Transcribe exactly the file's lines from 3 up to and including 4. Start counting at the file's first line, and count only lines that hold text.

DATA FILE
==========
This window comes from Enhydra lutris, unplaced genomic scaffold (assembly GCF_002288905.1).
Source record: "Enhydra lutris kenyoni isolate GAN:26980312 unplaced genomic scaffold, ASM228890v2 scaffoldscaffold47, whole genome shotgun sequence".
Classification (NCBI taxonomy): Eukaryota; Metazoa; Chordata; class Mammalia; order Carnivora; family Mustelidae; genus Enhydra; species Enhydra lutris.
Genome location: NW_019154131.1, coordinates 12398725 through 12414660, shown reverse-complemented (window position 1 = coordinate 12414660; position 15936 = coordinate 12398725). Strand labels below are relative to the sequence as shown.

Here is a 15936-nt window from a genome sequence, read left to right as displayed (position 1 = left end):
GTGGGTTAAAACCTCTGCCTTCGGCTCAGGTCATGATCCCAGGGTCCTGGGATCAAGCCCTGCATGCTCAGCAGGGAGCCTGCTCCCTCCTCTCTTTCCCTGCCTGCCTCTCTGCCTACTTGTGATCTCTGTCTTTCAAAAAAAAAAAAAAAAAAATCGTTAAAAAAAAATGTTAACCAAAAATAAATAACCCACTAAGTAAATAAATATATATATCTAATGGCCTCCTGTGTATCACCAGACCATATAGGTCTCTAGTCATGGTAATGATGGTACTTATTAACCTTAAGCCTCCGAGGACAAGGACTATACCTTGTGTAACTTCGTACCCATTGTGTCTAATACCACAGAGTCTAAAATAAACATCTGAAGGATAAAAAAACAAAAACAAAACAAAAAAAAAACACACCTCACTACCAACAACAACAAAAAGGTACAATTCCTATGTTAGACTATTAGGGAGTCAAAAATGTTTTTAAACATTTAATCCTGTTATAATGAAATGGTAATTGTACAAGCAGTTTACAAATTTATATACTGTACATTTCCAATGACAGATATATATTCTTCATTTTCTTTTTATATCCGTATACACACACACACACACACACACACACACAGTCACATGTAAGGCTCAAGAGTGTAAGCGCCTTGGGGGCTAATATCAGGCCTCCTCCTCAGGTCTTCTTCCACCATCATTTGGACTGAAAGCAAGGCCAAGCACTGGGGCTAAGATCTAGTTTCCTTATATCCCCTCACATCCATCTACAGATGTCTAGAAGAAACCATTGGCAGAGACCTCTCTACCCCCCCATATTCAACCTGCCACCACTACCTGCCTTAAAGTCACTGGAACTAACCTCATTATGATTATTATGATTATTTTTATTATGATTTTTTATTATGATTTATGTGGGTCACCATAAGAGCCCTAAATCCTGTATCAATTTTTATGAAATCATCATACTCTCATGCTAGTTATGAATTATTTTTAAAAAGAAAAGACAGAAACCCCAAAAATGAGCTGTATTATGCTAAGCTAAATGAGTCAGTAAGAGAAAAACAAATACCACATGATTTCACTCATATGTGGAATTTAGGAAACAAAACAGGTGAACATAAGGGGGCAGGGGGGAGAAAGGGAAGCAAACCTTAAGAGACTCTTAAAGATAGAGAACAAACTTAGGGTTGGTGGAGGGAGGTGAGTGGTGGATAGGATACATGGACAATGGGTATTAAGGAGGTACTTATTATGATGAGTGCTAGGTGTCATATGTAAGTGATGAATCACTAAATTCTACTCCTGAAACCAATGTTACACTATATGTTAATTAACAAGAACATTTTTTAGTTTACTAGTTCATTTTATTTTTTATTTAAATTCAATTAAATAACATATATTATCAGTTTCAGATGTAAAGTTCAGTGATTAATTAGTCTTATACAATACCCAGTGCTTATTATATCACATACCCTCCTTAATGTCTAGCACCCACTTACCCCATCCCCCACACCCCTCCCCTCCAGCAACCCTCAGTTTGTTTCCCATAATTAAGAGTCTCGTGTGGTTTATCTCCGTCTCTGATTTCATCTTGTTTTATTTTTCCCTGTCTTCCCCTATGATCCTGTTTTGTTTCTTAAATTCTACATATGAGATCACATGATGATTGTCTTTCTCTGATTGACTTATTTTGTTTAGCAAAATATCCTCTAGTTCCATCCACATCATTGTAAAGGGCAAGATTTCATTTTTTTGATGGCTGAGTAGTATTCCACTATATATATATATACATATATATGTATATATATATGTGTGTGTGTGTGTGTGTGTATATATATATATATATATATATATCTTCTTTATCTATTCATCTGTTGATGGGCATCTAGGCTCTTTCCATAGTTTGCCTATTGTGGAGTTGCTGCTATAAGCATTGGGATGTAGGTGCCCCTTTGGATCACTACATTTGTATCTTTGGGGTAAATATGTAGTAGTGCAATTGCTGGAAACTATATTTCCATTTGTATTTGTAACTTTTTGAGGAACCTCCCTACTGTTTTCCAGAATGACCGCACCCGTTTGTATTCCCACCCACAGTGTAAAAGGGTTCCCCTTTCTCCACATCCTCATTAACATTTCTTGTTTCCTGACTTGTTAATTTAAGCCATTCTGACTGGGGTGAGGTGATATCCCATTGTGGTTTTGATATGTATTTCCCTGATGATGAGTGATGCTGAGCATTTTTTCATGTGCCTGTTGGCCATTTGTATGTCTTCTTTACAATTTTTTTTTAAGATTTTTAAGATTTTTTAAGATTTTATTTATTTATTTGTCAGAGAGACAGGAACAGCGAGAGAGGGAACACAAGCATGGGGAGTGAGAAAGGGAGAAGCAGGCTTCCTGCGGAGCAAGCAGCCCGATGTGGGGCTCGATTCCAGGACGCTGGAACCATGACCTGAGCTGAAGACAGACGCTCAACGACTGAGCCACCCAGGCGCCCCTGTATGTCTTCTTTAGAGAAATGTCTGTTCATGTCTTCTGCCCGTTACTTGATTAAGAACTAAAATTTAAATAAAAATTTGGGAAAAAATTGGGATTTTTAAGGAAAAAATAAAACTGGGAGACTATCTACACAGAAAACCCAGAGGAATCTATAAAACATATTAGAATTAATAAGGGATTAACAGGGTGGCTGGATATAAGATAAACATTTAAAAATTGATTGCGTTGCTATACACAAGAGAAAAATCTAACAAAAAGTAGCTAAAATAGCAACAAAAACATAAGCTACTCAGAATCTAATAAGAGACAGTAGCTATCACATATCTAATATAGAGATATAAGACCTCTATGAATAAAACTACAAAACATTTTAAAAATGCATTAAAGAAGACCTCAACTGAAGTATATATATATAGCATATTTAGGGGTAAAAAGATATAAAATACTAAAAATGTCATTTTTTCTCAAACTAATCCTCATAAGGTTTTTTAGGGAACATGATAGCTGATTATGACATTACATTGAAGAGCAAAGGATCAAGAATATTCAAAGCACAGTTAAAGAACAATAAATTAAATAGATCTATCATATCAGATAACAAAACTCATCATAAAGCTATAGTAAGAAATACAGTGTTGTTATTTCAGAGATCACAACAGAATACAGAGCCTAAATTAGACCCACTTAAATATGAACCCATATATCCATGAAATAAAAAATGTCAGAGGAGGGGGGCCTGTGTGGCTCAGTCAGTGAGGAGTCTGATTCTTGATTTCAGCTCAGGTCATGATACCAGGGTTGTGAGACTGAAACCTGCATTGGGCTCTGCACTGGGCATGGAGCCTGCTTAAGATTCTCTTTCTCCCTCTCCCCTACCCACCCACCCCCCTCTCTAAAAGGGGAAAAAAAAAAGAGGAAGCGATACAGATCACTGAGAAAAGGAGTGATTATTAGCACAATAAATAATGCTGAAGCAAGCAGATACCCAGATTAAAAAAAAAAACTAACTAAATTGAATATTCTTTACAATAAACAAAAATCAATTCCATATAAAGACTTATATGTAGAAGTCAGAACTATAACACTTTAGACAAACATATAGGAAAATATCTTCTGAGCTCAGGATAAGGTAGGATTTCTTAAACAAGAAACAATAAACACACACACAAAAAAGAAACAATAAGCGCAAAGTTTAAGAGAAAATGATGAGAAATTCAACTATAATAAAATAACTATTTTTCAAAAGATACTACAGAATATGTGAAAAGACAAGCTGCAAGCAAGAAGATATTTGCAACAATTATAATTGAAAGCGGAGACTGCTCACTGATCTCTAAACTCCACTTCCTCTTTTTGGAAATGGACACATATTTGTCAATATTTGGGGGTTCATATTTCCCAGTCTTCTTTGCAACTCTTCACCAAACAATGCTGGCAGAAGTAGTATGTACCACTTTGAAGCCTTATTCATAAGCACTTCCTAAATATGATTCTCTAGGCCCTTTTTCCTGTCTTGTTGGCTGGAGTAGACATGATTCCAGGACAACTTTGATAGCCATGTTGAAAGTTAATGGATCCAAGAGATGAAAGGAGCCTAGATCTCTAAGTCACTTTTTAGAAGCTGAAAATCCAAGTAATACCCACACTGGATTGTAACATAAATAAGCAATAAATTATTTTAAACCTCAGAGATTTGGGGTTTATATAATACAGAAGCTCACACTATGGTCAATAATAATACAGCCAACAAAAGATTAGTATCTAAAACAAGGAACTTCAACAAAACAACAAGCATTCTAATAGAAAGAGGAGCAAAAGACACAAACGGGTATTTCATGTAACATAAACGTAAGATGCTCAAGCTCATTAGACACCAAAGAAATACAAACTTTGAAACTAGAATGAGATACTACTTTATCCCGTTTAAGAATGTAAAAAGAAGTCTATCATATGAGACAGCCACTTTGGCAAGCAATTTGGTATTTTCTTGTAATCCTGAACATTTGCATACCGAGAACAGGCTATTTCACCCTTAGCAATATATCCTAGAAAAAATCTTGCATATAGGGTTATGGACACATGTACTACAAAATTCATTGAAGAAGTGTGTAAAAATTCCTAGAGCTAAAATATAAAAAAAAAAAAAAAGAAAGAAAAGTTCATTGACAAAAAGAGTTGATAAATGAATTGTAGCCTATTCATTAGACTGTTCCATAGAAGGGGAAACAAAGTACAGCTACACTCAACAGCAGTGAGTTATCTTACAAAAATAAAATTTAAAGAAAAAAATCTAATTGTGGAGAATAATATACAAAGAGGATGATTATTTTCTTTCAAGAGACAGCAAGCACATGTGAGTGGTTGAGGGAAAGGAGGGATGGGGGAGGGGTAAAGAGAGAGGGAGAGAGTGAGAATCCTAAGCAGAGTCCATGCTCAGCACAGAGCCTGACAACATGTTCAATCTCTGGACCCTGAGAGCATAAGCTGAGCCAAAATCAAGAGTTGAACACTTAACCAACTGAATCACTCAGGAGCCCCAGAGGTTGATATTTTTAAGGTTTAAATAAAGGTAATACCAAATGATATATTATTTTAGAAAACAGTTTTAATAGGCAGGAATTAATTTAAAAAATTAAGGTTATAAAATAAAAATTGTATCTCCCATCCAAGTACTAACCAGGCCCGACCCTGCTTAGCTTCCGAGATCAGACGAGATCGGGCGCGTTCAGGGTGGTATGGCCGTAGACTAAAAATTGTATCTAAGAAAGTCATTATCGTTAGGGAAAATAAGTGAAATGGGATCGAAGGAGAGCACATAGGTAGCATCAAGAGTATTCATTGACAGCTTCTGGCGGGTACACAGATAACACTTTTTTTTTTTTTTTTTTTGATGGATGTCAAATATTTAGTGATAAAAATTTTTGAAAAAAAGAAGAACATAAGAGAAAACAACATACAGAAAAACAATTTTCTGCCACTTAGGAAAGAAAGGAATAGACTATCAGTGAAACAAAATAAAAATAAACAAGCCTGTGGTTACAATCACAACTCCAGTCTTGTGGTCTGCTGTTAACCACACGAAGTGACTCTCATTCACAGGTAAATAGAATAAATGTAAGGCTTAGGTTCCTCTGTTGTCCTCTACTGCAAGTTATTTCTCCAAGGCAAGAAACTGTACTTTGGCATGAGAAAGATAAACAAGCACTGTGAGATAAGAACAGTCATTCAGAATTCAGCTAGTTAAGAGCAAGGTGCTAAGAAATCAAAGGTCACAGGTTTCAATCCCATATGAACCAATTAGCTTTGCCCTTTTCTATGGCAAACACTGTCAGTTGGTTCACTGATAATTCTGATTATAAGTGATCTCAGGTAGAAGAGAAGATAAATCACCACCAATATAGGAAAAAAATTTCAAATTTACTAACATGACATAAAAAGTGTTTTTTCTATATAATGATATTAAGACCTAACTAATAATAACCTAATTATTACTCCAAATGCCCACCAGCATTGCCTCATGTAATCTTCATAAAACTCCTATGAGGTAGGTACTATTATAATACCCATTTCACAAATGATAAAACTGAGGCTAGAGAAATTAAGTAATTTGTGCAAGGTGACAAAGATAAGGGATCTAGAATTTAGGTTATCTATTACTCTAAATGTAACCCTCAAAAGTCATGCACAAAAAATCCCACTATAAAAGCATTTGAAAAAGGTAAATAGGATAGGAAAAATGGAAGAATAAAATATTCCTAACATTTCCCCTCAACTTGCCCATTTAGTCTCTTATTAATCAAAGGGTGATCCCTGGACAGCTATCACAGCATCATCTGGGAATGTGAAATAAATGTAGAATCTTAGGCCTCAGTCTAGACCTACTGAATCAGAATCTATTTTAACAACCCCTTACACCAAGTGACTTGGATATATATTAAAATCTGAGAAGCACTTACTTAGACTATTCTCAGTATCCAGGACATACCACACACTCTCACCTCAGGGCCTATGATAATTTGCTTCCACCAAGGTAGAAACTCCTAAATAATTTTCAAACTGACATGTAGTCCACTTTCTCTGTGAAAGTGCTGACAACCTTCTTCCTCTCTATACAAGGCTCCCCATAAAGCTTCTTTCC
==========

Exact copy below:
Classification (NCBI taxonomy): Eukaryota; Metazoa; Chordata; class Mammalia; order Carnivora; family Mustelidae; genus Enhydra; species Enhydra lutris.
Genome location: NW_019154131.1, coordinates 12398725 through 12414660, shown reverse-complemented (window position 1 = coordinate 12414660; position 15936 = coordinate 12398725). Strand labels below are relative to the sequence as shown.